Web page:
If you’ve already taken your first few steps into homebuying and know what you can afford, how mortgages work, and how to quailfy, then you’re definitely ready to take your first foray into asking some of the more nitty gritty questions of first-time homebuying. Depending on where you live, one of those questions may be, “Should I buy a new house, or move into an existing home?”
There are a lot of factors that come into play when answering this question, but luckily, Minnesota realtor Alex Anderson has already laid them all out quite neatly in his own blog post. Give it a read and see if it can help you in getting closer to a decision!
Buying a brand new home as a first time home buyer is an attractive proposition for most; you get to move into a completely new living space with brand new amenities and don’t have to worry about maintenance and renovations for at least the first year.
However, a brand new home can be significantly more expensive than an existing home and you don’t always know what to expect if you’re one of the few homes in a growing neighborhood.
Comparing the strengths and limitations of each scenario helps in coming up with the best decision for your home buying; the following are questions you must keep in mind when you begin finding your new home:
1. To what extent would you be wanting to pay for your desired property?
Expect a premium price on any brand new home because of its freshness; basically, you will be the first one to use everything, from the bathroom, kitchen appliances, to the painted walls and carpeted rooms.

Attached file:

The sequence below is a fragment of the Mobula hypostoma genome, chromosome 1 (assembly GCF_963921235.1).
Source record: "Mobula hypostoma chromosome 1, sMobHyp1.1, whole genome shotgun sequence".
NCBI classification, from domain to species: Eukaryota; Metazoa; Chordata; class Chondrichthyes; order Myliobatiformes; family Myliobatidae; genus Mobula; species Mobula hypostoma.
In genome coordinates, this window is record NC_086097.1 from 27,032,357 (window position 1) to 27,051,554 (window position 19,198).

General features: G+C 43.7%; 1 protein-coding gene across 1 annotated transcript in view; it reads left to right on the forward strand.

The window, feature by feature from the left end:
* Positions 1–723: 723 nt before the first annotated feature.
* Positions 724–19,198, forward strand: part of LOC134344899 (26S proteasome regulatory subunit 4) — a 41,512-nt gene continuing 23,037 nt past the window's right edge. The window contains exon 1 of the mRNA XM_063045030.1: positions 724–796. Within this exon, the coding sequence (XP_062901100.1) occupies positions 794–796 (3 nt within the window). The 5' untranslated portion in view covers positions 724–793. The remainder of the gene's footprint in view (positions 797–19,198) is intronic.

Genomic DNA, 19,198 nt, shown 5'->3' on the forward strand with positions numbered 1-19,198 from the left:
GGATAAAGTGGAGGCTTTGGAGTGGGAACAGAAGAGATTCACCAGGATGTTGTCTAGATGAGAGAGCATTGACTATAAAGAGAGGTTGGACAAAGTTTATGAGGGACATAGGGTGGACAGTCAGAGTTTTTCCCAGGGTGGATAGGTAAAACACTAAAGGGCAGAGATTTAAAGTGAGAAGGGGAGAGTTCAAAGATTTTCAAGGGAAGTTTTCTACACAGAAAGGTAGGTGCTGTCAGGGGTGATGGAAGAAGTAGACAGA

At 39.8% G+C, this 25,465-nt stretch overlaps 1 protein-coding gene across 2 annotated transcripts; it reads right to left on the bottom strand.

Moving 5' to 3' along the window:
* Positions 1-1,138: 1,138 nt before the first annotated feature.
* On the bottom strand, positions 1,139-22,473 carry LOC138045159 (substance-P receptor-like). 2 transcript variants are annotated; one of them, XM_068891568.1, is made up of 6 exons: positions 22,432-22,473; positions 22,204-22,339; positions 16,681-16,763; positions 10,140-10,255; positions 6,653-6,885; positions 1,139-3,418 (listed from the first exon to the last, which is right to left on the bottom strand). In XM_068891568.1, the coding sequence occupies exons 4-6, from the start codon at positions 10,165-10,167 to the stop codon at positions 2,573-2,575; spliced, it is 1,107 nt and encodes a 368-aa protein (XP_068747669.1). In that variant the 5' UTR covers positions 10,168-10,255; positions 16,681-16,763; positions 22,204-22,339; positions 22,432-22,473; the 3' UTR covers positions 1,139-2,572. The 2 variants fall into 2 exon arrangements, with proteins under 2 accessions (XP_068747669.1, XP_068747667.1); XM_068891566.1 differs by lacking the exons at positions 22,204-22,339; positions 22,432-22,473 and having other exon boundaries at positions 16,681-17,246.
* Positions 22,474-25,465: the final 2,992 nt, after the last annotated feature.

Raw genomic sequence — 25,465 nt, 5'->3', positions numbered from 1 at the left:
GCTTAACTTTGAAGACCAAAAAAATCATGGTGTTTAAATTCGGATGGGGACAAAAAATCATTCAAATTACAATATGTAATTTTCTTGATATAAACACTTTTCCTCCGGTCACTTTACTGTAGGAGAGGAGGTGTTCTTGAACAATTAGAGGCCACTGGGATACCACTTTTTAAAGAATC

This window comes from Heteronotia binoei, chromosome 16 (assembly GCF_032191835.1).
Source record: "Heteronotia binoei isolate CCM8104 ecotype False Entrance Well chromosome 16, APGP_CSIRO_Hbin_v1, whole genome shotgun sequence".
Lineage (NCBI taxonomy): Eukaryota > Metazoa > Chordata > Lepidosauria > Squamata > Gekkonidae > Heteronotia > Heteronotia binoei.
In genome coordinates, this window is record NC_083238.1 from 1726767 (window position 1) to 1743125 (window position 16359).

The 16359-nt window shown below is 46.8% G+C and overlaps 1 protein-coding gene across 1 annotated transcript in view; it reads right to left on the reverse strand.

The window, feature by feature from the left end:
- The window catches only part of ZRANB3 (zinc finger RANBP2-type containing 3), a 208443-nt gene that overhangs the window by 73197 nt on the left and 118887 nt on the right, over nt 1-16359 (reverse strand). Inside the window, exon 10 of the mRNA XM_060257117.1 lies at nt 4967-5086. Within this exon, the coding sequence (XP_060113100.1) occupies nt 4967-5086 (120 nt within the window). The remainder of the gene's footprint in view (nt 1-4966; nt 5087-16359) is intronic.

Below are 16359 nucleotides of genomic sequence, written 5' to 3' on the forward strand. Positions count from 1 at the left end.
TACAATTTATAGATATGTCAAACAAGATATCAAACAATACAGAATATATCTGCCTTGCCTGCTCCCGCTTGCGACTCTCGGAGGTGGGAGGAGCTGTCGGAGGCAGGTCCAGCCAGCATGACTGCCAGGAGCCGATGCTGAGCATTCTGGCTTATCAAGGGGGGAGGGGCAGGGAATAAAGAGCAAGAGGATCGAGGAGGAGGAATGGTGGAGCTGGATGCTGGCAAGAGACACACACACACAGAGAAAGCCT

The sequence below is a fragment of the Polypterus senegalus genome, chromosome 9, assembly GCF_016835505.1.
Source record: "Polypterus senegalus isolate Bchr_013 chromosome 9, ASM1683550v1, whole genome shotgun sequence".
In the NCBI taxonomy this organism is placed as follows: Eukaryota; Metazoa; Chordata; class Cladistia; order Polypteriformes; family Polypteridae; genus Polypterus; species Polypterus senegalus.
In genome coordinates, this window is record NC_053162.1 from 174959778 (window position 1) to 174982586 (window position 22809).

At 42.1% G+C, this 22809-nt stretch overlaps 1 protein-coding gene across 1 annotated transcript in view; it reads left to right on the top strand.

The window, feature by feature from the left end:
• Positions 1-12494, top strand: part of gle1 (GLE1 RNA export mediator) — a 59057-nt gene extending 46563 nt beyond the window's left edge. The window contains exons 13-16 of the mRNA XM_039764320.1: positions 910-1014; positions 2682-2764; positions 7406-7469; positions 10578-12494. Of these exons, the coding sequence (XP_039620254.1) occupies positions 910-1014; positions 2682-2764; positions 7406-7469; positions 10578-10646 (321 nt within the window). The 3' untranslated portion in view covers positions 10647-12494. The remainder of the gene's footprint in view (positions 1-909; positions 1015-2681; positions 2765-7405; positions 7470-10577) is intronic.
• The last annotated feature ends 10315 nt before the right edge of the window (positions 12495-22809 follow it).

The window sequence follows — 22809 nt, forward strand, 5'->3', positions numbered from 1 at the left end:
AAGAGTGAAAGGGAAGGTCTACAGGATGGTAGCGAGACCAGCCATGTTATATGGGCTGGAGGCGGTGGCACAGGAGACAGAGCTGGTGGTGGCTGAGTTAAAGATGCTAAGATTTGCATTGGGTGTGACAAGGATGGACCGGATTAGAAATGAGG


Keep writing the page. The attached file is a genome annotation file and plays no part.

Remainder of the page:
2. Does resale value matter to you?
Existing homes for sale can have slower appreciation than newly-constructed ones. If you are planning on selling your home in the very near future, a brand new home may have a higher market value shortly after you move in, making it easier to sell the home for a profit.
3. Are you willing to adapt to the neighborhood?
Many new home constructions move at a very fast rate and as one of the first homeowners in the area – knowing what the neighborhood is like wont happen unless you get to meet more people in your new environment. You may need to consider safety and security if you have small children or elderly residents living in your home, and find out what options you have to make sure your home is as safe and secure as possible.
4. Do you want to invest time and money to renovate a home?
Existing homes can appreciate tremendously in value if you have the time and resources to invest in renovations and maintenance. Finding good investments that will work in the long run but can be profitable even in a shorter time is possible with a ‘fixer upper.’
5. Which do you prefer, a primary residence or an investment?
Most beginning homebuyers want investment properties that they can soon turn into a profitable business. However, older and mature homebuyers prefer primary residence mainly for purposes of settling down or establishing themselves in the neighborhood. Consider what your short-term and long-term goals are so you can make the best decision for your first home purchase.
Based from your goals (both longterm and short term) and the amount of money you are willing to shed off your pocket – thats when you decide to have either a new or existing home. Consider all of the above questions when you’re deciding between the two options so you can make the best investment with your resources.